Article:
|Ian Nappa with trainer Brian Lawrence
On the 4th June, former British and European Bantamweight Champion Ian ‘Dappa’ Napa returns to the ring for the first time since contentiously losing his British title to Jamie McDonnell back in January this year, to face Doncaster’s tough, unbeaten prospect Stuart Hall at the Peterlee Leisure Centre in Peterlee, Tyne and Wear.
Following a sparring session with Matthew Marsh at the Ultrachem TKO Boxing Gym in Canning Town, Napa took the time to talk a little about the upcoming bout, “I’m looking forward to the fight. My opponent’s Stuart Hall. He’s a good fighter, lots of aggression and determination. You know, I’ve faced these type of opponents before, they make for a good fight. My preparations are going well, I’m in good shape and I’ve just got to box well and get a result.
|Ian Nappa sparring with Matthew Marsh
After this fight there is only one option for me, I don’t want to have to just keep defending the British title, I want to move back up. Getting a fight with Jamie McDonnell, or if he doesn’t defend the European title getting whoever has the European title at the time I’ll be looking to fight them. I want to get the European title back.”
32 year old Napa, whose impenetrable defensive style has been likened to that of Floyd ‘Money’ Mayweather, seems to have been on the wrong side of dubious judging more than most. None, though, could come close to the outrageous score of 112-117, in favour of McDonnell, given by Dave Parris back on the 22nd January.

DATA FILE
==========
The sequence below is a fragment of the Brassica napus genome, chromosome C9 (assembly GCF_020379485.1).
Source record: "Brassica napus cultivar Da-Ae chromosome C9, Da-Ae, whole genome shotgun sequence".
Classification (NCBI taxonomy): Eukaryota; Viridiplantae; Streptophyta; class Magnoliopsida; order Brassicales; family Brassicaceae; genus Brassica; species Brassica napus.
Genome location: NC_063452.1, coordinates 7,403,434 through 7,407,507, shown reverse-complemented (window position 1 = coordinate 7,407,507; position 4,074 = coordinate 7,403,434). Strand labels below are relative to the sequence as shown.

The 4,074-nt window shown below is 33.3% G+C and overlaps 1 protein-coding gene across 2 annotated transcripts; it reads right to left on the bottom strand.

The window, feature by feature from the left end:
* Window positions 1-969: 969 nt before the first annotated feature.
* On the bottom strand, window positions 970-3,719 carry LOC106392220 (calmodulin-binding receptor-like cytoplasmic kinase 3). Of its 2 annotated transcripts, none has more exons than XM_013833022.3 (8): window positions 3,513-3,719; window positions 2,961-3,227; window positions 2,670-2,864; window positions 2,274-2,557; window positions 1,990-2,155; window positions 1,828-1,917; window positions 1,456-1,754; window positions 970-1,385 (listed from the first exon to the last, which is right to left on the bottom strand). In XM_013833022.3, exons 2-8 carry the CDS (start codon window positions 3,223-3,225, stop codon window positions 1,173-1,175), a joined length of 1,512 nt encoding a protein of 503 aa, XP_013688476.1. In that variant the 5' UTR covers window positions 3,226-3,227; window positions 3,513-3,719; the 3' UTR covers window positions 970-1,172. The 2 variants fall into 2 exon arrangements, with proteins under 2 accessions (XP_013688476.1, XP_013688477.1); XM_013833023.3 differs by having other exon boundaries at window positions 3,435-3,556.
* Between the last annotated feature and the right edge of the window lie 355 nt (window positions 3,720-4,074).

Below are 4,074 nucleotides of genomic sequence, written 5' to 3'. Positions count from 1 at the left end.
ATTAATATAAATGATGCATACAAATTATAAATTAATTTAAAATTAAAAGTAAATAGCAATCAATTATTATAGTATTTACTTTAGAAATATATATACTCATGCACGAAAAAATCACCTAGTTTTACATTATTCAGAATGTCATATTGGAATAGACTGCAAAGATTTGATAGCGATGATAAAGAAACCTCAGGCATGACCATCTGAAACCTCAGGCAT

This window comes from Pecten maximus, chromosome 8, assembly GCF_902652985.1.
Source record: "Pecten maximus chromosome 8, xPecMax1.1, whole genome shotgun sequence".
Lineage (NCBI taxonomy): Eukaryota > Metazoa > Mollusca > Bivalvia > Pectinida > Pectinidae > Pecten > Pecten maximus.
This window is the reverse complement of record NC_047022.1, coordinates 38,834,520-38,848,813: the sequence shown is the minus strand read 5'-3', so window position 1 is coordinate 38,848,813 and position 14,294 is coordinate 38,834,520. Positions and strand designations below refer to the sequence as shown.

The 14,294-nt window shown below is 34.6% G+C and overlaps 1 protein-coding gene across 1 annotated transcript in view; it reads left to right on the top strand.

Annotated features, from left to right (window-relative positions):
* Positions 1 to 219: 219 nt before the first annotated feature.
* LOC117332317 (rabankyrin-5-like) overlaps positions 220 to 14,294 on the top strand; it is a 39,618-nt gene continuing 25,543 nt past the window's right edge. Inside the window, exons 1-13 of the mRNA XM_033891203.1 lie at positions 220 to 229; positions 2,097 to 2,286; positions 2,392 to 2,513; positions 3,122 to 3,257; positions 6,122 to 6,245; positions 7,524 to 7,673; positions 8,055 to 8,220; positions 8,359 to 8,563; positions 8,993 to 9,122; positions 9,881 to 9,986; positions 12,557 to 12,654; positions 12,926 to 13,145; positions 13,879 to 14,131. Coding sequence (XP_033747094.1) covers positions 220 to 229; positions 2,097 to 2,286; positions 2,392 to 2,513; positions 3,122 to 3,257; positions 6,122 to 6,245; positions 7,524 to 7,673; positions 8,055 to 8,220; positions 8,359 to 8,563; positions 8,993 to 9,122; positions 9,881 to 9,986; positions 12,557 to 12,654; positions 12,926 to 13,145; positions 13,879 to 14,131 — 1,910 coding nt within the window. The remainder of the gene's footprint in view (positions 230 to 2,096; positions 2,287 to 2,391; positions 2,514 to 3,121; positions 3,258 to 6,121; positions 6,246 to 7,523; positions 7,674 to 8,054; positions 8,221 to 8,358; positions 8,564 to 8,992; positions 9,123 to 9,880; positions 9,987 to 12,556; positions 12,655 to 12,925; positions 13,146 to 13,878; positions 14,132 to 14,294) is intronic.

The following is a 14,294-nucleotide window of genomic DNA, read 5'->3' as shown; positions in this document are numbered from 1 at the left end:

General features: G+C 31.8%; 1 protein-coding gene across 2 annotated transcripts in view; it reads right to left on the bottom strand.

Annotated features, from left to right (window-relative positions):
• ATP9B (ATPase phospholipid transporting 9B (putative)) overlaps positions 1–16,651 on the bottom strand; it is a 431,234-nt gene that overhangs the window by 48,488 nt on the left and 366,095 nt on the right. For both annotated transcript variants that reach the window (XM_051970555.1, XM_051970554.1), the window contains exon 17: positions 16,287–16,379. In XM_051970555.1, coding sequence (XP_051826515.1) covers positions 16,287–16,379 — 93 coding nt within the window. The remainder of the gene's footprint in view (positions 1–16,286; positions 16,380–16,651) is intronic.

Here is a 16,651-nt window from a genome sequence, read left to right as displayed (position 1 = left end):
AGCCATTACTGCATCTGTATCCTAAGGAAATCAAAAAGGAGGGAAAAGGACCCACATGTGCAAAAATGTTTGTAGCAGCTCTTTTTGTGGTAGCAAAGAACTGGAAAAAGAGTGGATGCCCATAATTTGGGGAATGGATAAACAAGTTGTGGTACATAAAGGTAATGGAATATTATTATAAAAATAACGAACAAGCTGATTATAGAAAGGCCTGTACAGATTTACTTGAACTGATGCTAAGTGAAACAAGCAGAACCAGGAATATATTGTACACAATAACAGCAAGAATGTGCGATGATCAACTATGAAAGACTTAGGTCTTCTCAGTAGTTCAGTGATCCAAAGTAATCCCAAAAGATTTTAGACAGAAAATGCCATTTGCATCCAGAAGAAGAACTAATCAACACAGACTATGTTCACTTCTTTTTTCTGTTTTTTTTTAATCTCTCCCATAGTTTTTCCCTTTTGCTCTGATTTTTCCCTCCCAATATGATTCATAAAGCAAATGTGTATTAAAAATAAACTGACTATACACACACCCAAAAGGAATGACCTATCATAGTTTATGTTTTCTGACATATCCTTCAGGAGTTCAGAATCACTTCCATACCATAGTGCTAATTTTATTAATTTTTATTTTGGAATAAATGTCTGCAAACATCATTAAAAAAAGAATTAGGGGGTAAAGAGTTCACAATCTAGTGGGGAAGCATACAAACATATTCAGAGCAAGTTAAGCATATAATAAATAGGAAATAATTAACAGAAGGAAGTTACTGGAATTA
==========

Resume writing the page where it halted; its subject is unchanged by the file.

The first few rounds started slowly, with Napa using his superior defensive skills to neutralise McDonnell’s seven inch height advantage and considerable reach. No matter how hard he tried McDonnell just couldn’t land a clean punch.
Napa kept his cool under pressure before capitalising, when McDonnell’s desperation led him to making uncustomary mistakes, with overhand rights and vicious hooks to the body.
By round three McDonnell seemed to have run out of ideas and just stuck to the basics. Meanwhile Napa was winning the rounds easily by setting traps and skillfully working the body before moving upstairs.
Round five not only saw McDonnell cut by an accidental clash of heads but he also had a noticeable swelling of the right eye. McDonnell looked as if he had been in a war, whereas Napa had barely broken a sweat.
Napa seemed to be in full control of the fight, masterfully turning McDonnell’s ineffective aggression against him. When McDonnell came forward, in straight lines, throwing a barrage of shots, Napa would just duck and weave before letting rip with slick, telling, combinations of his own.
Boxing Scene’s Oli Smith best described this with the statement “He (Napa) hit without being hit. Ultimately he made McDonnell look inexperienced”
The sixth round went McDonnell’s way as Napa seemed content to soak up some pressure. That didn’t last though as Napa stepped things up a pace in the seventh by taking the fight to McDonnell and throwing serious power into his punches.
During the eighth and ninth rounds Napa, uncharacteristically took control of the centre of the ring and again was by far the more aggressive fighter.
McDonnell’s corner got him to up the pace in the eleventh to try and gain control, but again the telling shots all came from the diminutive Napa as McDonnell barely laid a glove on the slick moving Londoner.